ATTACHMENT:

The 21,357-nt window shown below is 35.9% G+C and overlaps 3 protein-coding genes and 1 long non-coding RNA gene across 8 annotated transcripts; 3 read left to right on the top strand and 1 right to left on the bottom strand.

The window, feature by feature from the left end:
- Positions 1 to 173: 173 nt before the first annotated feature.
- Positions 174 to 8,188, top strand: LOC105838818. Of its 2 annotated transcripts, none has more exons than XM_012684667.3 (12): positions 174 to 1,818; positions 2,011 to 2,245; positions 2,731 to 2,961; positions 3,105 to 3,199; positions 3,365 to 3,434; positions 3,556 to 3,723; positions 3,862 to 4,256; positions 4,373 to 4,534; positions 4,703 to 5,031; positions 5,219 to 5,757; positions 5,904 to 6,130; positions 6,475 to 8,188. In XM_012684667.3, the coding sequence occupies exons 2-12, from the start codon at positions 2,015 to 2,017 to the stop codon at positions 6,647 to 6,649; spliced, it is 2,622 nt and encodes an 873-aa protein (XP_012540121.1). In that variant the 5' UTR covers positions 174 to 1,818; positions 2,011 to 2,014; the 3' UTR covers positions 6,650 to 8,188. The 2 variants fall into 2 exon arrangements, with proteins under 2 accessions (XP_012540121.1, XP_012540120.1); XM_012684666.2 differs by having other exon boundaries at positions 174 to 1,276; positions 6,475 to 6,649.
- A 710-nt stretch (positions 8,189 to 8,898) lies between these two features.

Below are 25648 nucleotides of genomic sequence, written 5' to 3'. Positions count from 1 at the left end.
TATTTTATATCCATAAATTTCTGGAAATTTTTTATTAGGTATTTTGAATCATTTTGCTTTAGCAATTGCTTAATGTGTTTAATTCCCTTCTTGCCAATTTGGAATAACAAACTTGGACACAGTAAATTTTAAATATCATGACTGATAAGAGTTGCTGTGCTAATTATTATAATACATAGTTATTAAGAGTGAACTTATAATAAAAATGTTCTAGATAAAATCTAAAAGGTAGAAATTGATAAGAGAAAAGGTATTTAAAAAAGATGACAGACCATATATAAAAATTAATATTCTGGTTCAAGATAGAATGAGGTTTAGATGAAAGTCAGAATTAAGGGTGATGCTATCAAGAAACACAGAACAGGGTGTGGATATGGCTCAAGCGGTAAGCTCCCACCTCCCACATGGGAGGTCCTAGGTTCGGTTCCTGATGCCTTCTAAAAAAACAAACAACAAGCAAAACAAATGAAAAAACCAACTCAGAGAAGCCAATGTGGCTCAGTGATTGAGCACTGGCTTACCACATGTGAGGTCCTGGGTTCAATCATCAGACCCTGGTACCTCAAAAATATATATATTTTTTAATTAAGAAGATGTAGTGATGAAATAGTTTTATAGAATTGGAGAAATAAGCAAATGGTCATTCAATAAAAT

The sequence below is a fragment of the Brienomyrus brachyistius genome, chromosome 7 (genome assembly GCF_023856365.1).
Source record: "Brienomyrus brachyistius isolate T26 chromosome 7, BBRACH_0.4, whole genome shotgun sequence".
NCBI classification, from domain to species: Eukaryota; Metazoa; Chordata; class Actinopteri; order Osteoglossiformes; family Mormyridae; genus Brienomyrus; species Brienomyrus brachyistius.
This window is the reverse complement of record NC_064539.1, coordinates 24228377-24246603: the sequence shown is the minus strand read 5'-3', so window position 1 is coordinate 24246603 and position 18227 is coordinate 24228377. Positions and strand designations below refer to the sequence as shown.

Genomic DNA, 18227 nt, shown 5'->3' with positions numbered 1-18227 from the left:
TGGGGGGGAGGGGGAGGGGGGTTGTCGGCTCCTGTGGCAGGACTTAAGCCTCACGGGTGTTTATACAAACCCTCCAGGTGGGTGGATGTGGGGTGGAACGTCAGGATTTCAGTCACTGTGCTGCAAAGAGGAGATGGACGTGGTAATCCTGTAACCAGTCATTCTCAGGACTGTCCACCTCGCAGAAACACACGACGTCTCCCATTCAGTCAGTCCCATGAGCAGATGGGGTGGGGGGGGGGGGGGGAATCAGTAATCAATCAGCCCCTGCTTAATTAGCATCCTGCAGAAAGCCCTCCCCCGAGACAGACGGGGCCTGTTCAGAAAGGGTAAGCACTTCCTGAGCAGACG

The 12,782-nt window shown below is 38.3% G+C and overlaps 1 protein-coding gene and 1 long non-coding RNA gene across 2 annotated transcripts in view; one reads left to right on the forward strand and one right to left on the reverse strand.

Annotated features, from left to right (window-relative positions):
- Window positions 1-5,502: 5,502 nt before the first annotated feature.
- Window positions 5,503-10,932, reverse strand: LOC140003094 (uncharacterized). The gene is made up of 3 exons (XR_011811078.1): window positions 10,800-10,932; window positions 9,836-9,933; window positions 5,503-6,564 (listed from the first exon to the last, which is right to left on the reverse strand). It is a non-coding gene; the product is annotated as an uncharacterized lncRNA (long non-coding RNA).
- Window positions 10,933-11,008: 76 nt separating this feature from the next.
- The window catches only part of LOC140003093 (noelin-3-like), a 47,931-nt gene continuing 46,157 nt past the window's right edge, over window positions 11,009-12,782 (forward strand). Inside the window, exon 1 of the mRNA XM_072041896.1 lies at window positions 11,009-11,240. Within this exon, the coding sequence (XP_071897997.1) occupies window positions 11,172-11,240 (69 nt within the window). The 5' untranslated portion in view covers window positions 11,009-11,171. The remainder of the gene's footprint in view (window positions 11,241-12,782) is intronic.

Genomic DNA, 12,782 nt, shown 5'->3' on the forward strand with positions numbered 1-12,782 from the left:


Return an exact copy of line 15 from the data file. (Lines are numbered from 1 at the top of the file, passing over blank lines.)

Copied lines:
Annotated features, from left to right (window-relative positions):